God created diversity
Published 10:59 am Friday, February 17, 2017
As the children’s song goes, “Red and yellow, black and white, they are precious in His sight.”
The God who created all has a love for all. As diverse as God is, He has winnowed it down from time to time.
Out of all people on earth, God chose Abraham to be the father of His people. Abraham is the father of nations and the father of faith.
God put another divider in place by sending his son Jesus Christ into the world to become the Savior of the world. With Abraham, God excluded other people but, in Jesus Christ, the doors are wide open with one caveat: one must believe who Jesus is and in what He has done for them through His vicarious death on the cross.
Now it is the gospel of Jesus Christ that is the filter for all people everywhere.
In the early days of the gospel after the death, burial, and resurrection of Jesus Christ, the disciples of Jesus were carrying on his work, which was to share the gospel with every nation, tribe, and tongue. The minds of these early disciples were not as expansive as God’s.
We see one incident in the New Testament book of Acts where God had to change the mind of one of his messengers.
In Acts, chapter 10, there was a guy named Cornelius. He was a Roman centurion, a soldier of the army occupying Judea. Cornelius was a good man but he was a Gentile, a non-Jew, which made him “off limits” for the disciples of Jesus who were Jews.
Even though the gospel of Jesus Christ had touched these disciples, the gospel had not erased their deep-seated cultural mores.
God wanted Cornelius in His family. Peter, one of the disciples, would be the one to reach out to Cornelius with the gospel. But not before God did a mighty transformation in the heart of Peter.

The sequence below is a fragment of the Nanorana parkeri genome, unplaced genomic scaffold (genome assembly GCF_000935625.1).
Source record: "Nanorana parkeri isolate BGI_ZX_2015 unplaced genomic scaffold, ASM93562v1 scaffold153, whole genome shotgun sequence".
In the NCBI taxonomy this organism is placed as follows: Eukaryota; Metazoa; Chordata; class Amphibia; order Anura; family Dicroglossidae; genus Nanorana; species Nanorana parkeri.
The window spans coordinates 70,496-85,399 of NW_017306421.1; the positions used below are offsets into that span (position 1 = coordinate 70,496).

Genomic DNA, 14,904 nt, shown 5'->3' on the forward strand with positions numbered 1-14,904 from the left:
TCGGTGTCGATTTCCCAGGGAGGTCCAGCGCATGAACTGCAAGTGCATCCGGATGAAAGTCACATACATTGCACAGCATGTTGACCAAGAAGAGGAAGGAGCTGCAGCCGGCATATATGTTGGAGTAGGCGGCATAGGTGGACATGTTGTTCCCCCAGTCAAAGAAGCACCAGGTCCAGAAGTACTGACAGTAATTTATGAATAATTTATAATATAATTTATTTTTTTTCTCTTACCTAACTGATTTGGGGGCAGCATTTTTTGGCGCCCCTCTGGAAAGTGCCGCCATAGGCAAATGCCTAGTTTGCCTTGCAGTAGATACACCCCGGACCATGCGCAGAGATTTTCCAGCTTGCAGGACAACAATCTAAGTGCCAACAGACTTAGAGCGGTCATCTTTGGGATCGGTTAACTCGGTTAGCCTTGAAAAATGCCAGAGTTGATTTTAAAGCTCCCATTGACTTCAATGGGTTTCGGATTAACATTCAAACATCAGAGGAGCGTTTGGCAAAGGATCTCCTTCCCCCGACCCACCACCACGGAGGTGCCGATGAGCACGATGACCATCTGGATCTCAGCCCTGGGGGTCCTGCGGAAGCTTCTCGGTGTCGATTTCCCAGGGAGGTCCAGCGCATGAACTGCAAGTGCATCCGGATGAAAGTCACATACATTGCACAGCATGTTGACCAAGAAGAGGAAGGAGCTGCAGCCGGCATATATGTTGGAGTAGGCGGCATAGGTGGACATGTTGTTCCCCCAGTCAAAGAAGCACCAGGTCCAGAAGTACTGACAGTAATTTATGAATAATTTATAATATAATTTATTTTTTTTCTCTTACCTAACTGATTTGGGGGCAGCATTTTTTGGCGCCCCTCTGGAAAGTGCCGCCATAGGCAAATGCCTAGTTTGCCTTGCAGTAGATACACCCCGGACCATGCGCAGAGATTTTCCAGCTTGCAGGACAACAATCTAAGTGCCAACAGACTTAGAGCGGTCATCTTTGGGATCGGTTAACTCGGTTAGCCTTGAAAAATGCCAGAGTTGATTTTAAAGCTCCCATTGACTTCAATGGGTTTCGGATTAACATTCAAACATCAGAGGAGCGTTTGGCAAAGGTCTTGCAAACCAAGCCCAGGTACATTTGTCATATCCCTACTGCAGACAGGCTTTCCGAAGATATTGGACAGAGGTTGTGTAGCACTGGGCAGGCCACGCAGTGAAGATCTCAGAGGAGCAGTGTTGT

Peter had a vision from heaven (Acts 10:10-16), and he was instructed that just because he had racial or ethnic restrictions, God did not. Peter was convinced enough that he made the trip to the house of Cornelius.
Peter was tentative. He was in the house of a Gentile eating food. The time came for Peter to speak to Cornelius, his family, his friends, and business associates.
Peter was a good speaker and held nothing back. As he shared the gospel narrative giving first-hand accounts of the miracles of Jesus, and speaking of the resurrection of Jesus from the dead and the post-crucifixion appearances of Jesus, God performed an amazing thing right in front of Peter.
The people in the house of Cornelius received the gospel. It was evidenced by the Holy Spirit coming on these Gentiles in power and glory. These evidences of the Holy Spirit are not necessary for salvation but, in this case, it was necessary to convince Peter that God was okay with Gentiles becoming Christ-followers.
Peter was convinced and returned to Jerusalem telling the story of how a pagan Gentile came to Christ. That event changed the course of the early Christian church.
The gospel of Christ is and always should be the barrier breaker. It is also the bond that becomes unbreakable.
Maybe it is time for us to get back to God’s basics like Peter had to.
Dan Puckett works with road team operations at Life Action Ministries in Buchanan, Michigan.